Wikapedia defines a fractal as -- In colloquial usage, a fractal is "a rough or fragmented geometric shape that can be subdivided in parts, each of which is (at least approximately) a reduced-size copy of the whole". The term was coined by Benoît Mandelbrot in 1975 and was derived from the Latin fractus meaning "broken" or "fractured".
The following picture show the pattern formed by the Mandelbrot series
and an expanded section of that same pattern.
I have generated two files which will give you the ability to display a fractal image produced by a simple Mandelbrot series. You may explore the many intricacies of this image which is generated by a simple, 8 line algorithm. Any portion of the image may be expanded by factors up to about 100,000,000,000,000 times their size. Yet the resulting sub image may be as complex as the original.
Here is a link to the Fract.zip files - Updated 5/11/07 to Version 1.02
Microsoft, in their attempt to protect systems against unknown sources of code now blocks programs not know to them. This protection has changed. As of this writing, in order to have both the program and the help features work, you must first download the .zip file to your machine, Then right click on the .zip file and select properties. At the bottom of the properties window, click Unblock. Then say "OK" to exit the properties window and open the .zip file. On the "File" menu (top left) select "Expand All" and follow the instructions to place the files wherever you want them. You may then discard the zip file.
After you start the program, put the cursor anywhere on the puzzle, press "F1", and go right to "How To -> View the image" for a quick introduction.
Note: Help now works with Vista. If you had Version 1.01, you may delete the old help file.
Navigate the screen with only the mouse. Left button click to move a point to the center or drag to make a box to expand an area. Right button drags up or down to zoom the current location or double click to get back to the starting point. And of course, there are undo and redo buttons if you make a mistake.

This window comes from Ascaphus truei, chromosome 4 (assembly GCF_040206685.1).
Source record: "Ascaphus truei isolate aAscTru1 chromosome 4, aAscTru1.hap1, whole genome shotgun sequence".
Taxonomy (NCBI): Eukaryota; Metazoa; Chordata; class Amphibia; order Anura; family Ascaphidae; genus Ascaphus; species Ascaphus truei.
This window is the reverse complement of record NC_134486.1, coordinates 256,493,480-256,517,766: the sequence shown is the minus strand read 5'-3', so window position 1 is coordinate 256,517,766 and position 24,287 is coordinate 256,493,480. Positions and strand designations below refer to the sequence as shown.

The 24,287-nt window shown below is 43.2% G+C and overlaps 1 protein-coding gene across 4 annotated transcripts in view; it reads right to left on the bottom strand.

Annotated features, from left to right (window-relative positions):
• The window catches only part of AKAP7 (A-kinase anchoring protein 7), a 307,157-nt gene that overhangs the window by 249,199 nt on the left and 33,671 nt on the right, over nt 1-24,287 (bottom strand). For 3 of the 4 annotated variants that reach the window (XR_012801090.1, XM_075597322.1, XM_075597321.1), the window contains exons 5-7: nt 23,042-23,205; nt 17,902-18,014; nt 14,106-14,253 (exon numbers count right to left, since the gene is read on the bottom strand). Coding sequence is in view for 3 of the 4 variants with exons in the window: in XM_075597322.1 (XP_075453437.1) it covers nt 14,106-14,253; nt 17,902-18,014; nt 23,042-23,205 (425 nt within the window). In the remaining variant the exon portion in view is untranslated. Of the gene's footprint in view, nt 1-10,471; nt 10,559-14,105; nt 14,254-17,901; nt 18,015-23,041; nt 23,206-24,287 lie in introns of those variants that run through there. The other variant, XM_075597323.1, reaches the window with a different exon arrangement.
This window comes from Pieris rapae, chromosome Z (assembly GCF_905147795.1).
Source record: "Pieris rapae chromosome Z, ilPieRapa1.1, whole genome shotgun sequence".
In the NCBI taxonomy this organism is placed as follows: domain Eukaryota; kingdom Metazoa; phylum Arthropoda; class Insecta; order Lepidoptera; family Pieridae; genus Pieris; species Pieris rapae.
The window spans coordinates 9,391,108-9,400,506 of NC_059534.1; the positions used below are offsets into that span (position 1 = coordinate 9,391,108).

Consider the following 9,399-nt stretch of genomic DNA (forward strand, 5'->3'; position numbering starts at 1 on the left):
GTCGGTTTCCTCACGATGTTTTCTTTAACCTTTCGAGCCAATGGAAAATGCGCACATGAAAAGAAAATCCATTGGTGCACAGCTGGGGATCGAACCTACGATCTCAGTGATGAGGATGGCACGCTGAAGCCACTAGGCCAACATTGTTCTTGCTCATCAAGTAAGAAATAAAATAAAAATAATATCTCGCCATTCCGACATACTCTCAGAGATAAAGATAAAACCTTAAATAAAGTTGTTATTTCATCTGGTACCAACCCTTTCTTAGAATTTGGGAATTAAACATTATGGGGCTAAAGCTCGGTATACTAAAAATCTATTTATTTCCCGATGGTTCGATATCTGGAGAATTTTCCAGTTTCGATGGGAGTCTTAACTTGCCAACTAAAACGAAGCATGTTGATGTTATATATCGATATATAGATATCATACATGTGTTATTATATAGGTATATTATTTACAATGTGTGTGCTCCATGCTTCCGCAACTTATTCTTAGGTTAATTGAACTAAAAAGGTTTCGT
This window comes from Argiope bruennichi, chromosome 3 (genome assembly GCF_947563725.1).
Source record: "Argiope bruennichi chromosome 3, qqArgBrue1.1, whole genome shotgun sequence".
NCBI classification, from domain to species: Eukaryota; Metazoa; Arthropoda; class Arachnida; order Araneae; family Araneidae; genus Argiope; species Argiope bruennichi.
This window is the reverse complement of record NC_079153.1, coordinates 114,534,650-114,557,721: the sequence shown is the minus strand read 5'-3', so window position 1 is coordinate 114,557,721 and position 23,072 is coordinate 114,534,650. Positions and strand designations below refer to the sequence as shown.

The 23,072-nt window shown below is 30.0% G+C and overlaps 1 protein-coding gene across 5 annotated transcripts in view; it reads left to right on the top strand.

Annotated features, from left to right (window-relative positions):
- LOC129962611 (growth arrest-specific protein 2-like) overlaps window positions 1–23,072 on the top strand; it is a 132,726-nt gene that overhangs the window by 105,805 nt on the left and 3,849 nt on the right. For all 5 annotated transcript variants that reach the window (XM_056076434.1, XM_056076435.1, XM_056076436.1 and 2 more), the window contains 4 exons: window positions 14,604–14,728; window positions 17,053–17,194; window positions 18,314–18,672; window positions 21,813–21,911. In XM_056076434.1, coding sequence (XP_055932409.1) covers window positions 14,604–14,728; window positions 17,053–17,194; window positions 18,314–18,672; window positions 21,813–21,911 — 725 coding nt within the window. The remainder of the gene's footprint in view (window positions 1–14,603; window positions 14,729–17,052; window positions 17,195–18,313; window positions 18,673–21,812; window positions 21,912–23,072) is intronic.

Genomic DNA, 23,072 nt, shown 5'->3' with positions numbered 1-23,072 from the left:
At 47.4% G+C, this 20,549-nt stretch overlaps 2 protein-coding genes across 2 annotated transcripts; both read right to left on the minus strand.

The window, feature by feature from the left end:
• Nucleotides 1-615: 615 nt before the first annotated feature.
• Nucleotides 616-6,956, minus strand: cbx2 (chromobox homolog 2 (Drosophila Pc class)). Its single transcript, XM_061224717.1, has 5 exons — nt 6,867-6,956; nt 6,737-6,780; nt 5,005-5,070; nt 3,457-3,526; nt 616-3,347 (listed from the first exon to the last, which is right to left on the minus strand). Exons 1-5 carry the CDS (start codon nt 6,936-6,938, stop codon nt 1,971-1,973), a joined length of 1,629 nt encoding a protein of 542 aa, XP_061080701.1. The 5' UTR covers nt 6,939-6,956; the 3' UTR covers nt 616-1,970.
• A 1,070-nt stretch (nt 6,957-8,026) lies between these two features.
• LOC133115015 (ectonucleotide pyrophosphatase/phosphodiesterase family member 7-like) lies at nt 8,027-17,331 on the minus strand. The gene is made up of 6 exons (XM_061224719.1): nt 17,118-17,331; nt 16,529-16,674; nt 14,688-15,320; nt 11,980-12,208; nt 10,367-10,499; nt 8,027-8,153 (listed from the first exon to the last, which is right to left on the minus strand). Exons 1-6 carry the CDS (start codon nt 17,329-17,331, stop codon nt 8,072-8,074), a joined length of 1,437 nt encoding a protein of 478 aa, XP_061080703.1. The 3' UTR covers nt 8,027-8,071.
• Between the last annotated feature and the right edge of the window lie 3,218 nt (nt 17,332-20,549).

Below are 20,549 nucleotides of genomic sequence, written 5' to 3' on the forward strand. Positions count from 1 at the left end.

When you find an image that you like, be sure to add it to your favorite file.
The ability to print the image is not implemented yet, but you can copy the image to the clipboard and then paste it into your favorite graphics editor program to print or save as you wish.
Comments to Gary at firstname.lastname@example.org
You can find the mathematical description on the web. In plane English, this is how it works:
for each pixel location x, y (in floating point real numbers) do the following
start out with x1, y1, x1s, y1s, and the color index all equal to zero.
while the sum of the squares of x1 and y1 is less than 4 and
the color index is less than 254, do the following 5 steps
y1s = y1 * y1 calculate y1 squared
x1s = x1 * x1 calculate x1 squared
y1 = y + 2 * x1 * y1 calculate the next value for y1
x1 = x + x1s - y1s calculate the next value for x1
color = color + 1 advance to the next color
note: for the display we cycle through the same 14 colors
Image draw time is generally less than 1 second for a 480 x 640 image on an 800 MHz computer.
You can navigate the image using only the mouse.
You can name images you particularly like and save that information for later viewing.
Context sensitive help on all controls.
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